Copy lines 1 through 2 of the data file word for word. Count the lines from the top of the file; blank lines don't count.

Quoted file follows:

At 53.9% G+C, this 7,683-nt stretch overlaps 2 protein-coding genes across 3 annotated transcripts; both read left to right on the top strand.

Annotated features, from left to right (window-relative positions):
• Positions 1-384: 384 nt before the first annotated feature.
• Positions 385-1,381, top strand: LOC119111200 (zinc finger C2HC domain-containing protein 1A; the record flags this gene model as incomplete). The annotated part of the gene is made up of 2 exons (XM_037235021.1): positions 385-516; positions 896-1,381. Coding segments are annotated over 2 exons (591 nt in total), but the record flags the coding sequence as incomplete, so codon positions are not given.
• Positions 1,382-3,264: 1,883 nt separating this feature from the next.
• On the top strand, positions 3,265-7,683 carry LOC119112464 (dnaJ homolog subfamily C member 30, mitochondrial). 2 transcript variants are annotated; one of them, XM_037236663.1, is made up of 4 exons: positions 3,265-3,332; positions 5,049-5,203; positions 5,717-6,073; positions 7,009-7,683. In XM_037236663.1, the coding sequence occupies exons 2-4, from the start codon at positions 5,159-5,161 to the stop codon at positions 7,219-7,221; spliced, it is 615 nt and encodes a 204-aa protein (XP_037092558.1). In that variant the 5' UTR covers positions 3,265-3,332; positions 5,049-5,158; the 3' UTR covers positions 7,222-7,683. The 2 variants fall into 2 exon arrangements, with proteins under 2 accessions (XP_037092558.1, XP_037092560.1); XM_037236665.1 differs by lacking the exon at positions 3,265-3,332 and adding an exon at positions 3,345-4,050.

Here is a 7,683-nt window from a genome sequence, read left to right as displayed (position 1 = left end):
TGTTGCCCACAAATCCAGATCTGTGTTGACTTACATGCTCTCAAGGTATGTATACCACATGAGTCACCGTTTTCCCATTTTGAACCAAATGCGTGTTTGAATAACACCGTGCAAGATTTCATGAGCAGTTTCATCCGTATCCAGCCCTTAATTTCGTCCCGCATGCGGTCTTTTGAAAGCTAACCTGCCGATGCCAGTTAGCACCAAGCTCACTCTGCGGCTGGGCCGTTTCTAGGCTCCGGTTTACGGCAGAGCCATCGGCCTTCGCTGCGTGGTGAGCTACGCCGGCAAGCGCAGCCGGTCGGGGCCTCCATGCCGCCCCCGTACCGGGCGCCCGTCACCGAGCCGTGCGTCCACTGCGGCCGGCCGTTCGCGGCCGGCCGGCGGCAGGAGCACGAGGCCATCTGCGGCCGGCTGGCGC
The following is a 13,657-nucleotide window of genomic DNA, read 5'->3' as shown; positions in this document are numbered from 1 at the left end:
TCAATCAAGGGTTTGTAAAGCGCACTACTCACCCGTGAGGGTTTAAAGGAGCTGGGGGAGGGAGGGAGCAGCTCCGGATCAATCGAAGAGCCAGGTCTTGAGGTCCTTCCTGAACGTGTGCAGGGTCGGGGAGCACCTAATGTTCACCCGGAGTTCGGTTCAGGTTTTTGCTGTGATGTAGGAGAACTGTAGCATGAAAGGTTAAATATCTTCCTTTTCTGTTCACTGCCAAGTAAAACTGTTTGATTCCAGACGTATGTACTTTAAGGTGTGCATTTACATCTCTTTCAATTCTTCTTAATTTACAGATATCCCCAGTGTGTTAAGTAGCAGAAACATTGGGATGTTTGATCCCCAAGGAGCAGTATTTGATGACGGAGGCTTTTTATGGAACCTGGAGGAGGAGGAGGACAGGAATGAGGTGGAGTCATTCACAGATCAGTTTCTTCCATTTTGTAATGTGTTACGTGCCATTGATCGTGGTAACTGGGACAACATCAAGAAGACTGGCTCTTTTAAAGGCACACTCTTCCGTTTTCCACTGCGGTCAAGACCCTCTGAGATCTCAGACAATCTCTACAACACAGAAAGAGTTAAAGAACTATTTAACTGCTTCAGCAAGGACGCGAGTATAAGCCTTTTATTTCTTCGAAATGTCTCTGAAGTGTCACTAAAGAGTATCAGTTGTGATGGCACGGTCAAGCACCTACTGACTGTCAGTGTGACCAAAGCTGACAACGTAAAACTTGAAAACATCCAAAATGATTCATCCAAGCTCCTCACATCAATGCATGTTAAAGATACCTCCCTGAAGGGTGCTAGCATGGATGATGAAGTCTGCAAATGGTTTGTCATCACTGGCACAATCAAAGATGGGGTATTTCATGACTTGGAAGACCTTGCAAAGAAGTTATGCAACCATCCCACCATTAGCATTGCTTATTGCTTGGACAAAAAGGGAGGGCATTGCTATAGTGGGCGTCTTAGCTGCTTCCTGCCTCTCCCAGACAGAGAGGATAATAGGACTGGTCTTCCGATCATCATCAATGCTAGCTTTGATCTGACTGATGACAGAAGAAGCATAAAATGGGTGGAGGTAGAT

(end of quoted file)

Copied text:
At 53.9% G+C, this 7,683-nt stretch overlaps 2 protein-coding genes across 3 annotated transcripts; both read left to right on the top strand.

Annotated features, from left to right (window-relative positions):